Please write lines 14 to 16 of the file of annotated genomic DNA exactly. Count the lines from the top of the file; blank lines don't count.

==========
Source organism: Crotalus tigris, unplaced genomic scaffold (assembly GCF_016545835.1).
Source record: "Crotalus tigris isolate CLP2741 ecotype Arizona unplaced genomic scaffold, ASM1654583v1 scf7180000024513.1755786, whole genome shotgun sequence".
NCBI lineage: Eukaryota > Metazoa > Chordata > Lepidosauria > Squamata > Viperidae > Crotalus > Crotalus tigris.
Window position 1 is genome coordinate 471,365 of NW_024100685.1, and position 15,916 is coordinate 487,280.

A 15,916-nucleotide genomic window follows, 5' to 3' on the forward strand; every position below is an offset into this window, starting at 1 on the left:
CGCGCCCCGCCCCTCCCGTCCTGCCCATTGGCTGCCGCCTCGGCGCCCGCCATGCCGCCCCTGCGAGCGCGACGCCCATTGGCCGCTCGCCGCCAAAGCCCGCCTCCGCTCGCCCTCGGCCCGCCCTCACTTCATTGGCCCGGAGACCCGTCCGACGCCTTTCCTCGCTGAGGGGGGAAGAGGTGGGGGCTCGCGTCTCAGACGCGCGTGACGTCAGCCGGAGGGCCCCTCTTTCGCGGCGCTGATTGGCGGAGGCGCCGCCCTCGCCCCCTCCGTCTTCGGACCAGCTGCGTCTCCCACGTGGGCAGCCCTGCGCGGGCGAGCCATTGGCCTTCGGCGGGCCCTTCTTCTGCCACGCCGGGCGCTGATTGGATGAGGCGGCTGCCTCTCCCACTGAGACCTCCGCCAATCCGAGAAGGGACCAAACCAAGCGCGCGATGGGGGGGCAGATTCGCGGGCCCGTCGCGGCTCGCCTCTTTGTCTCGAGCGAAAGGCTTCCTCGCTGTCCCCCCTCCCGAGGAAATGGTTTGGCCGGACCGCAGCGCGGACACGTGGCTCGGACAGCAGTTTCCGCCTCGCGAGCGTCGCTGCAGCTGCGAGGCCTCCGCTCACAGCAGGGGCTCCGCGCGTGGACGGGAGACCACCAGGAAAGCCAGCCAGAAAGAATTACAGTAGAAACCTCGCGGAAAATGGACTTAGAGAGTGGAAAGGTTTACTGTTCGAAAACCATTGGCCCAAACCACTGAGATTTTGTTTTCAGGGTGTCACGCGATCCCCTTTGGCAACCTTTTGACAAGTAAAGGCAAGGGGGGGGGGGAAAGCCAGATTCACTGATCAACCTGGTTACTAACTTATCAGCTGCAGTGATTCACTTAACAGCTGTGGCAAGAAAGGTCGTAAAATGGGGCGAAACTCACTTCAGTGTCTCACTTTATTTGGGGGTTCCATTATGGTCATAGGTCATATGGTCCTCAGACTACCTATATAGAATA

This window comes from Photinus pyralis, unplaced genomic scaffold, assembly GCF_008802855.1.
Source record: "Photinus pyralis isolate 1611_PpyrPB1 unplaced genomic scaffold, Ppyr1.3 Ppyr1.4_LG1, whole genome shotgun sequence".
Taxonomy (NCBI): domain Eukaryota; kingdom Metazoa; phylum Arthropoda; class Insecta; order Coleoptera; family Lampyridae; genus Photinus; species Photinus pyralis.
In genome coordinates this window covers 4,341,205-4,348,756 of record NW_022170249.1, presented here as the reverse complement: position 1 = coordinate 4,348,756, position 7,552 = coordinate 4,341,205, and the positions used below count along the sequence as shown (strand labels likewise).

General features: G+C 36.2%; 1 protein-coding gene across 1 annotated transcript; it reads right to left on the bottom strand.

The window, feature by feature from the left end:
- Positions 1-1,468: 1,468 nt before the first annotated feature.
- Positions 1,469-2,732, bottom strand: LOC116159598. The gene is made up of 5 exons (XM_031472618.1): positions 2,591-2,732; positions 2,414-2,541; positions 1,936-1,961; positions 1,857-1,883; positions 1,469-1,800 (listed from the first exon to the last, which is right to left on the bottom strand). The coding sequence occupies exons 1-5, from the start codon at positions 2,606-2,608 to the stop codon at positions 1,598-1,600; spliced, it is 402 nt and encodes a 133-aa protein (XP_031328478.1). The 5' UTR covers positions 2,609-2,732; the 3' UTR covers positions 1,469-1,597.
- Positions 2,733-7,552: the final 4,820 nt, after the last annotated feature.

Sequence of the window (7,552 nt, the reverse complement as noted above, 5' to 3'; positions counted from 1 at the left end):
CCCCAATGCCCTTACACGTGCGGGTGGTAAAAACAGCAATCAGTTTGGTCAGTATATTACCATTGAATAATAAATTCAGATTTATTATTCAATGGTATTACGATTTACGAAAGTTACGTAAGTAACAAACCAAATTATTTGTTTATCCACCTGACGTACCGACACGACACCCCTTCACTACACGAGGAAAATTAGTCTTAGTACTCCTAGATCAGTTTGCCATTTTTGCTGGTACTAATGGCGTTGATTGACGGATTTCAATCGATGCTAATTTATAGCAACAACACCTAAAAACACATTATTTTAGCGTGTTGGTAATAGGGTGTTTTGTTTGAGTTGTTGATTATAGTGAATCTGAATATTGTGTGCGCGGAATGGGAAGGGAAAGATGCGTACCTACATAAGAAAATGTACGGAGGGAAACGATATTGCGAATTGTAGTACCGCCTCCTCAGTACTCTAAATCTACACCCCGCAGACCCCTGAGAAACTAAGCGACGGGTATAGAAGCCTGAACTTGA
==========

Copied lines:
- Positions 1,469-2,732, bottom strand: LOC116159598. The gene is made up of 5 exons (XM_031472618.1): positions 2,591-2,732; positions 2,414-2,541; positions 1,936-1,961; positions 1,857-1,883; positions 1,469-1,800 (listed from the first exon to the last, which is right to left on the bottom strand). The coding sequence occupies exons 1-5, from the start codon at positions 2,606-2,608 to the stop codon at positions 1,598-1,600; spliced, it is 402 nt and encodes a 133-aa protein (XP_031328478.1). The 5' UTR covers positions 2,609-2,732; the 3' UTR covers positions 1,469-1,597.
- Positions 2,733-7,552: the final 4,820 nt, after the last annotated feature.

Sequence of the window (7,552 nt, the reverse complement as noted above, 5' to 3'; positions counted from 1 at the left end):